In Skillets: Cheesy Sage Baked Rice

Cheesy Sage Baked Skillet Rice

Well look-uh here, finishing up Skillet Week right on Earth Day…  it’s almost like someone, you know, got their planning on!

I do find my skillet to be the most environmentally responsible tool that I have in my kitchen, mainly because it will last my lifetime and hopefully that of my cookin’ babies.

It also takes nothing more than natural oil and a clean, reusable cloth to maintain, and doesn’t emit anything other than delicious foodstuffs, unlike the toxic fumes that can be a byproduct of cooking with certain types of nonstick pots and pans.

So what better way to celebrate Earth Day tonight than by preparing a succulent cheese and rice casserole in your eco-friendly cast iron skillet? (Answer:  there isn’t one.)

I love baked rice. I love preparing it, I love serving it, and I love eating it. This particular dish is no exception.

It’s the simple work of a gobton (technical term) of cooked rice, 3- 3- 3- (!!!) types of cheese, and some flavorful butter-fried sage.

If you’ve never tried frying sage before, your time has now come. In a matter of seconds the leaves turn from puppy-ear softness to crispened wafers that pack the herbaceous flavor of fresh sage along with the sweet cream flavor of the butter in which they were fried.

I don’t know how to explain it…  I don’t really know what to say about it…  you iz going to lurve it.

So happy Earth Day to you!

I will be celebrating our planet tonight with some Cheesy Sage Baked Skillet Rice, while skillet celebrates the completion of a week of hard work by lighting some candles and taking a nice, long bath in some seasoning oil. It was either that or a trip to Disney World so I’m going to look the other way on the candles.

Cheesy Sage Baked Skillet Rice

7 c. cooked medium grain rice (Note that a shorter grain rice works best in this casserole. You don’t need to use Arborio or any other short grain rice, and long or extra-long grain may be substituted in a pinch, but I prefer medium grain rice here.)
2 c. Oaxaca cheese, shredded (shredded mozzarella cheese may be substituted)
1 1/2 c. Monterey Jack cheese, shredded
3 tbsp. unsalted butter
2 c. green onion, diced
14 large sage leaves, minced
2 tbsp. garlic, minced
1 1/2 tsp. salt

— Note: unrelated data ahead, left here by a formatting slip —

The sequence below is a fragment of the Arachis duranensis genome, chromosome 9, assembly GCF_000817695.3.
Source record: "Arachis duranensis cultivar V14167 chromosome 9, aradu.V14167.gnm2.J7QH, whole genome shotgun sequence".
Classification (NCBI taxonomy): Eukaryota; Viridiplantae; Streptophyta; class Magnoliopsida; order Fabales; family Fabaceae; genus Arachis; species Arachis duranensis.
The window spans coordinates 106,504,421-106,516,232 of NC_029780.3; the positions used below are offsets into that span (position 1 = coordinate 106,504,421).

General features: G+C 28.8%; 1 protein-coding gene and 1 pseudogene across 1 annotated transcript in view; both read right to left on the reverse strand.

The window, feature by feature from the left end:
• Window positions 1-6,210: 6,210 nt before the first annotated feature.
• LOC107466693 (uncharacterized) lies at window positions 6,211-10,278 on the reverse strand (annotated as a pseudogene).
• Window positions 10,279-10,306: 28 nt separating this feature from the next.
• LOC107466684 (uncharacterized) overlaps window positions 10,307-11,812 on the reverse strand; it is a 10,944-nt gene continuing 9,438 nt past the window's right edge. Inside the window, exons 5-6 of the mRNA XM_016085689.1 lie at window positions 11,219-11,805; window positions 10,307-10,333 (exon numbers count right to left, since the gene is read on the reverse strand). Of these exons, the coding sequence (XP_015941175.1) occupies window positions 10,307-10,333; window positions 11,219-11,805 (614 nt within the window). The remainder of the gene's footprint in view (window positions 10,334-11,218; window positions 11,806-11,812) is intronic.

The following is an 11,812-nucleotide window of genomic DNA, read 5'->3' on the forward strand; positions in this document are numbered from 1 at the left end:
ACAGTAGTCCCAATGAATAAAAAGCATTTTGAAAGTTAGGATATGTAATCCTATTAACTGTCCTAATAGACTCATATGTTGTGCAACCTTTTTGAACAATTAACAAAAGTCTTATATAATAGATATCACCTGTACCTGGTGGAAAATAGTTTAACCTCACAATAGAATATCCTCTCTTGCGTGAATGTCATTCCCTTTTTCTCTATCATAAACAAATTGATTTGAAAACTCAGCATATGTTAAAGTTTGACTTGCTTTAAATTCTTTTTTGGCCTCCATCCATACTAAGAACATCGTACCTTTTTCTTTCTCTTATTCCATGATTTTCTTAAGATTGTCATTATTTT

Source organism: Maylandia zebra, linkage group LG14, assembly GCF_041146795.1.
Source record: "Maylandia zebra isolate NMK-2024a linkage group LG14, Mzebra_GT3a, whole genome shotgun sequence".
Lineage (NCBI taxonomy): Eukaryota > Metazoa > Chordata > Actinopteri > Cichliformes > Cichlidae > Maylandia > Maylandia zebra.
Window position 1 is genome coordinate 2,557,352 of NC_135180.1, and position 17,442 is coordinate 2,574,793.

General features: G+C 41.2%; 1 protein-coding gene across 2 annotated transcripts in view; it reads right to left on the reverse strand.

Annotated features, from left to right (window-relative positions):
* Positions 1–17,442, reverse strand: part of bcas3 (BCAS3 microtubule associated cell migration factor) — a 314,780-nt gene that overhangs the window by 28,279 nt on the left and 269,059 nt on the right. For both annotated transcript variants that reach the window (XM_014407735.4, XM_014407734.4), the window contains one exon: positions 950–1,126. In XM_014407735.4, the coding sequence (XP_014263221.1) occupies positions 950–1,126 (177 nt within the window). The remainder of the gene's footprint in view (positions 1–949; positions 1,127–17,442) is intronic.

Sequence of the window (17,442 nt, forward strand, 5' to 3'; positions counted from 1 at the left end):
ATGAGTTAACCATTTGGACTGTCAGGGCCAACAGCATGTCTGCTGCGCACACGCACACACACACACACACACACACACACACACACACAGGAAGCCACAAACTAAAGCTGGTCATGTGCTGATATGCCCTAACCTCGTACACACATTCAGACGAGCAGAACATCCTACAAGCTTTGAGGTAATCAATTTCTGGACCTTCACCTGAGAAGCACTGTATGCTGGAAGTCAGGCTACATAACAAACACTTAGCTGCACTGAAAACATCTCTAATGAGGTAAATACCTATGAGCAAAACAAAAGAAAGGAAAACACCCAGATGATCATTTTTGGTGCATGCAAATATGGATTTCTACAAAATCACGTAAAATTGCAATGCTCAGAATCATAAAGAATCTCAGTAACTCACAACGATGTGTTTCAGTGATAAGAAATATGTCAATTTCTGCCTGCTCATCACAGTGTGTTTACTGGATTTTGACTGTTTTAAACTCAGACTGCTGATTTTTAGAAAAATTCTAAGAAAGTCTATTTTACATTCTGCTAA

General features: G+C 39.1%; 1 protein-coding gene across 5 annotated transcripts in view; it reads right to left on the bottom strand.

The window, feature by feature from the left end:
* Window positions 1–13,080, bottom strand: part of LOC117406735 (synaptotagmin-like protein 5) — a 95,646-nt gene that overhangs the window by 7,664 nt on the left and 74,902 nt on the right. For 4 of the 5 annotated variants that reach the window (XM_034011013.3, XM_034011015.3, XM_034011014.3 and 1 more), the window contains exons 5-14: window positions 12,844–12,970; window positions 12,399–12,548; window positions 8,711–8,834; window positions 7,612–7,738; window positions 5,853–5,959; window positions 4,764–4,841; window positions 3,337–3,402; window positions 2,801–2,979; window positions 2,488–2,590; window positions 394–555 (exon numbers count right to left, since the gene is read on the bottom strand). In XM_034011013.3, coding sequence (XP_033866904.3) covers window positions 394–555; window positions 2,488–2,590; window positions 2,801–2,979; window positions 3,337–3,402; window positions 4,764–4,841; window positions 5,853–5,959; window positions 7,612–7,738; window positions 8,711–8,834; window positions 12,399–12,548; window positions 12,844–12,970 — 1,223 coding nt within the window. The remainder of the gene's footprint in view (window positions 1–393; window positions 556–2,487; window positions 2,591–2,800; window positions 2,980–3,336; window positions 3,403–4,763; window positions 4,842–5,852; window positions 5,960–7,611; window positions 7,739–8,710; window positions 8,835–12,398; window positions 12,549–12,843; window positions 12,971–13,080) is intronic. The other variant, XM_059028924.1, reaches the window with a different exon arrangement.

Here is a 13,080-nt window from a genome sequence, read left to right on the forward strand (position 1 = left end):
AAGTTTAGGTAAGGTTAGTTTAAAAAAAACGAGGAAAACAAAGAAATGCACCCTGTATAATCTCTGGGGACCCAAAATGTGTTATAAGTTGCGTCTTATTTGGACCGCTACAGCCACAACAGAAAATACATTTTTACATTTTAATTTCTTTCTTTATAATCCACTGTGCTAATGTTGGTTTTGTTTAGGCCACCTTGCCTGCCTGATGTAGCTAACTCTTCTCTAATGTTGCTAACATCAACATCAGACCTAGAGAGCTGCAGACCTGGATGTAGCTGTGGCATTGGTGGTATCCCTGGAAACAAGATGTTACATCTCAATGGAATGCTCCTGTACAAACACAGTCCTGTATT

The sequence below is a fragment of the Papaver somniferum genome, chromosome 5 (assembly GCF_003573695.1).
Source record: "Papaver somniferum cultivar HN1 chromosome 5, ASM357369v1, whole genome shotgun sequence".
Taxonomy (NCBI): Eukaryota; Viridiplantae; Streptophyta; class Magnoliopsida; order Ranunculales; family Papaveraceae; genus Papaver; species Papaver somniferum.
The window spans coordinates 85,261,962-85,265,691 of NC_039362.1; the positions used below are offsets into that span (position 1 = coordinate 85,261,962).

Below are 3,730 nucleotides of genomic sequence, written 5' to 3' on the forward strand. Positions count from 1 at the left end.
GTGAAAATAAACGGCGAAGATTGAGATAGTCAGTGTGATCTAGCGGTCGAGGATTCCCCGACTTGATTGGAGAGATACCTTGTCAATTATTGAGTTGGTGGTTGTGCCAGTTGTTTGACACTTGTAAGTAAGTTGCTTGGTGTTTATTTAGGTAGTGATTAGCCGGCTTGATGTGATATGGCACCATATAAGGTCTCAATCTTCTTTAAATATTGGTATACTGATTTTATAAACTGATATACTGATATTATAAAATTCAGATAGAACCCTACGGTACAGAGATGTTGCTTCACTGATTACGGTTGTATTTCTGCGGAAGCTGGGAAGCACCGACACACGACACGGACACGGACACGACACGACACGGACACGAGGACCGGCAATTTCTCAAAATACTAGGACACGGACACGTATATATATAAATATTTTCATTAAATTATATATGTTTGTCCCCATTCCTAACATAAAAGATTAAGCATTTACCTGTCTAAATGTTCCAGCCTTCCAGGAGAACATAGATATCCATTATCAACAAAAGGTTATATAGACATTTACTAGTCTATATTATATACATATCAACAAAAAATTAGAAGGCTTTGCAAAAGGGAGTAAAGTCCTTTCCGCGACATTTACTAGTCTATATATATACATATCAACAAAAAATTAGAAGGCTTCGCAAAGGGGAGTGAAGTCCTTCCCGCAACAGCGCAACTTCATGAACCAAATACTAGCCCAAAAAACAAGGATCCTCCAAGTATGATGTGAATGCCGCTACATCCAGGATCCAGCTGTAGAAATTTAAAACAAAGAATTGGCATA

1 c. sour cream
1 c. sharp white cheddar cheese, shredded

Chef’s Note:  This recipe yields an extremely large casserole so you’ll need to use a skillet that is at least 10″ around.

Preheat oven to 425°.

Toss rice, Oaxaca cheese, and Monterey Jack cheese together in a large bowl and set aside.

Heat the butter in a 10″ ovenproof skillet, preferably cast iron, over a medium flame. Add the green onion and sauté for 5 minutes. Stir in the sage and sauté for 2 minutes more. Season with salt and stir in the sour cream. Remove from heat and gradually stir in the rice and cheese mixture one cup at a time. Carefully smooth the top of the rice and cover with an even layer of the cheddar cheese. Bake for 20 minutes or until the cheese has melted through and the edges of the casserole are crisp and golden. You may choose to finish the casserole by placing it under a low broiler for 3-5 additional minutes to get the top extra-golden brown. Serve immediately.

YIELD:  approximately 8 servings


  1. 14


    rice and cheese, yes please.
    they go together like pb & j.
    I need to use my skillet more often.
    I also need to start growing my own herbs.
    Be so nice to have fresh cilantro, sage, parsley, chives!

  2. 12

    marta says

    Hi I am getting ready to purchase my very first cast iron skillet. I am torn should I get a 10 or 12 inch? Your thoughts would be of great help :) Thank you for the time you put into this blog, it is one of my favorites :)

    • Meagan says

      What a sweet, sweet comment, Marta – thank you so much! With regard to your question, I would probably advise going with the 10″. A quick Google search yielded plenty of recipes written for both sizes, and I actually find my 10″ to be quite heavy – I think a 12″ would be a little unwieldy. And my 10″ yields a TON of food, so unless you’re feeding an army the 10″ should be skillet aplenty for you! Thanks so much for reading!

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